The Lynx Wildcat Maritime Force (LWMF) was awarded the prestigious Australia Shield on 26 July by the First Sea Lord, Admiral Sir George Zambellas KCB DSC ADC, at a ceremony held at 815 Naval Air Squadron based at Royal Naval Air Station (RNAS Yeovilton in Somerset.
The Australia Shield, a gift from the people of Australia is usually awarded to the Squadron that has demonstrated the greatest operational efficiency throughout the year but the uniqueness of LWMF operations throughout 2012 meant that the Shield could not be awarded to a single unit but the Force as a whole.
The past year has been uniquely demanding for the Lynx Wildcat Maritime Force. In addition to its delivery of highly capable, operationally ready flights deployed worldwide, every single day of the year, the Force also made an exceptionally vital contribution to the security of the London 2012 Olympic Games.
The summer of 2012 saw the force developing and delivering a pan UK security effort. Uniquely within the Armed Forces they delivered both Air and Maritime Security Operations and were indispensable as a focal point for the coordination of aviation assets operating within the Op Olympic airspace.
The Australia Shield was presented to the most Junior and Senior member of the Force, Aircraft Engineering Technician (AET) Ash Whittle (19) and Lieutenant Commander (Lt Cdr) Nigel Cunningham (54)
Lt Cdr Nigel Cunningham, Detachment Commander for the Olympic Tasking, said:
“This role created many unique challenges for the Force both within an engineering element as well as developing new tactics and procedures for the aircrew.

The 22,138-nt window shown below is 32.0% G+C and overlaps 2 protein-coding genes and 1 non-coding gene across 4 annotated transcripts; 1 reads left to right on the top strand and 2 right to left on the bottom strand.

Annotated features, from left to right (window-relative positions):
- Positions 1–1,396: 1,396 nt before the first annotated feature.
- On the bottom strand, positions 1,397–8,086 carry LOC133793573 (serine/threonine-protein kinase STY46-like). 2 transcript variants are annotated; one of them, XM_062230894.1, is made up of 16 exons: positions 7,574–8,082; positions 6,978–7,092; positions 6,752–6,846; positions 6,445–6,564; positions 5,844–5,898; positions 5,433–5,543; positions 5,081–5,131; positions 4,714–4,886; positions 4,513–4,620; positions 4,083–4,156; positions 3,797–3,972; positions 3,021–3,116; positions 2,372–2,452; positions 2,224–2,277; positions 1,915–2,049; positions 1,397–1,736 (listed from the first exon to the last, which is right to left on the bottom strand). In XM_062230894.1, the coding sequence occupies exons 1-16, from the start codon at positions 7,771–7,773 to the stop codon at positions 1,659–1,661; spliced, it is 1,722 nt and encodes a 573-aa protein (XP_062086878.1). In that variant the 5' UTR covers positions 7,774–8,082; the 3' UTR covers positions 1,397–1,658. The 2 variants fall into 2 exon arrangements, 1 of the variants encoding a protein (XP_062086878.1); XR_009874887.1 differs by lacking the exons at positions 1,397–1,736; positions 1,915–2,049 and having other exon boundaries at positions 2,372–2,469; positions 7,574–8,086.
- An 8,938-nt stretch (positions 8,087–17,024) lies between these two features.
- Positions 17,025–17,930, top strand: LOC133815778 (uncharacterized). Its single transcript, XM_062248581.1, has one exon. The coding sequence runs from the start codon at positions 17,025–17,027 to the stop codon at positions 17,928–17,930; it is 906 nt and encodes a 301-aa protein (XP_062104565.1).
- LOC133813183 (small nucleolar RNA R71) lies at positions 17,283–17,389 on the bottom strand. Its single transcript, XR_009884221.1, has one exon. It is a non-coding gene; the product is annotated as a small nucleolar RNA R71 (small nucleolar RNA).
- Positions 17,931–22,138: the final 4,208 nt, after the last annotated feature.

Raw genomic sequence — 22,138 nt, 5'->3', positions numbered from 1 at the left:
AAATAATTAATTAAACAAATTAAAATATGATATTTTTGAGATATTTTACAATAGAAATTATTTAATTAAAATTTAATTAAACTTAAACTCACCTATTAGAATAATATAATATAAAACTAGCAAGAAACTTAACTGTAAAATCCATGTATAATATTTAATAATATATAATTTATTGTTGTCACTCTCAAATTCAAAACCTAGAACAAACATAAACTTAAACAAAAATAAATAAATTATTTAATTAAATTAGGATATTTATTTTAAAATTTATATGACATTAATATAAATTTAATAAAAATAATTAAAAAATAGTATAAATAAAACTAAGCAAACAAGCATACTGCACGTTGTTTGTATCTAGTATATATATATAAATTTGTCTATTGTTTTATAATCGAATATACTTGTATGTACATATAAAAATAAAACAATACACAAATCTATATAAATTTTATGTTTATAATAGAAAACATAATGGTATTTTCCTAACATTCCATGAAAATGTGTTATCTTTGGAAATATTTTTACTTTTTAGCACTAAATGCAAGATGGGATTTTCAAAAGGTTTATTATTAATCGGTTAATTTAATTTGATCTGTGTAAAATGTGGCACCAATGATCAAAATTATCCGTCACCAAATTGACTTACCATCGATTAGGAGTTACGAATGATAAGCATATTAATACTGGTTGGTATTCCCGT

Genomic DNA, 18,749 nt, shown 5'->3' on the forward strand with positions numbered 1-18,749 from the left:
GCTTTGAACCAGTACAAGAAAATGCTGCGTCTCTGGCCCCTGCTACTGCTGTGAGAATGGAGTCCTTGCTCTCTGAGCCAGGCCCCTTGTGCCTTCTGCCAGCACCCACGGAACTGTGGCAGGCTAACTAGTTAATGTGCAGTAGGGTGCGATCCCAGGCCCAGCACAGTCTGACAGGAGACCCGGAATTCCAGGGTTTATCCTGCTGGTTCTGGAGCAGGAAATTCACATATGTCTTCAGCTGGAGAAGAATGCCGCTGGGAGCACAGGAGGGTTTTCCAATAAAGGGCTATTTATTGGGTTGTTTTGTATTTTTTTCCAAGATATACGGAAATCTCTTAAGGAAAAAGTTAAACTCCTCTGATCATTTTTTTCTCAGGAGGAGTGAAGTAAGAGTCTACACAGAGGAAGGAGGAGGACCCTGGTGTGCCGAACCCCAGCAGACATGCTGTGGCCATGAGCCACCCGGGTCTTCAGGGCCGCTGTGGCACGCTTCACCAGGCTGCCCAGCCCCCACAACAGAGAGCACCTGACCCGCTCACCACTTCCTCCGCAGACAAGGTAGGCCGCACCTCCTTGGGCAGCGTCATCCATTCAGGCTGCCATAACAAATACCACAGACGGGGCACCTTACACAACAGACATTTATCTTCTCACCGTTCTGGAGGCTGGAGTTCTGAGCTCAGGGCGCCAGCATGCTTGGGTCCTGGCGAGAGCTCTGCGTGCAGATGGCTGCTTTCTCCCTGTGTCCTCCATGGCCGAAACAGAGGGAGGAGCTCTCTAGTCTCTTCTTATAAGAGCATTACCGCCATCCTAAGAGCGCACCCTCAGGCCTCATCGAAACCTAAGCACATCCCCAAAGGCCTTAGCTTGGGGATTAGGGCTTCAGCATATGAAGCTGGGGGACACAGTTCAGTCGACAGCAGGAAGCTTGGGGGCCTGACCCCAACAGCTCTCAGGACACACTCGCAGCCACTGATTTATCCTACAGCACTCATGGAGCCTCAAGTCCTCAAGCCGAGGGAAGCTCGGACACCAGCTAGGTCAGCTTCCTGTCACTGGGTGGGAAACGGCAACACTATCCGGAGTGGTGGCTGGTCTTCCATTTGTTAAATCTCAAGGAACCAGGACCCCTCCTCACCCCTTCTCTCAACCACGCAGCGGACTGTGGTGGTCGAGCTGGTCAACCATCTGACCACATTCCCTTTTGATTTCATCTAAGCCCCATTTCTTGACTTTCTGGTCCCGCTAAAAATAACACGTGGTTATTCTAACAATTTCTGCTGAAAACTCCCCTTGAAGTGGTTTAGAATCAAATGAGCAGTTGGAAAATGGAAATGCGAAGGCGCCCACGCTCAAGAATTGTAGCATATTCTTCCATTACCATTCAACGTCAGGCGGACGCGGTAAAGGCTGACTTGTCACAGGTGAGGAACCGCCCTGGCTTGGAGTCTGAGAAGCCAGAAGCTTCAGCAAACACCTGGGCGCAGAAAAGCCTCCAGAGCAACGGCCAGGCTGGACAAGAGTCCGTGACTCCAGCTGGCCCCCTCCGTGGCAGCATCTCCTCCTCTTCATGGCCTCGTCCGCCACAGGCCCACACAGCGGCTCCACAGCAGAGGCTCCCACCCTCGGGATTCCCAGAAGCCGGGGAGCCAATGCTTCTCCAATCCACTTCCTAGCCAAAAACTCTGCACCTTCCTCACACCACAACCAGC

“For a nine week period covering the Olympics, we remained ready to launch at a moments notice 24 hrs a day, 7 days a week with 5 Lynx aircraft, 90 engineers and aircrew to support the Air and Maritime Security Plan embarked in HMS Ocean.”
The past year has once again seen Lynx Flights embarked in Royal Naval warships on patrol around the world: conducting a wide spectrum of operational tasks including Maritime Security to Counter Piracy, Maritime Counter Terrorism to Counter Narcotics.
AET Whittle the youngest member of LWMF said:
“It is really good that our hard work is recognised through presentations like these; it makes it all worth while gives you the motivation to keep working hard in the future”
The Commanding Officer of LWMF, Commander Kevin Fleming said:
“It is a huge honour for the Lynx Wildcat Maritime Force to be awarded the Australia Shield for 2012 and it demonstrates the flexibility and adaptability of my team and the Lynx Helicopter Maritime Attack (HMA) Mark 8.
“No single unit within the Force could have achieved what we did; it really was a whole team effort.”
The Force continues to operate aircraft around the world; Lynx from 815 Naval Air Squadron (NAS) are currently embarked on ships around the world including the South Atlantic, the Middle East and the Caribbean.
702 NAS is still training future Lynx crews and the crews of 700W NAS work to develop the tactics and operating procedures for the latest and most modern aircraft the Royal Navy has, the Wildcat HMA Mk2.
The Wildcat will slowly take over from the Lynx HMA Mk8 over the coming years as the nations only Maritime Attack Helicopter.
Press Release, July 30, 2013; Image: Royal Navy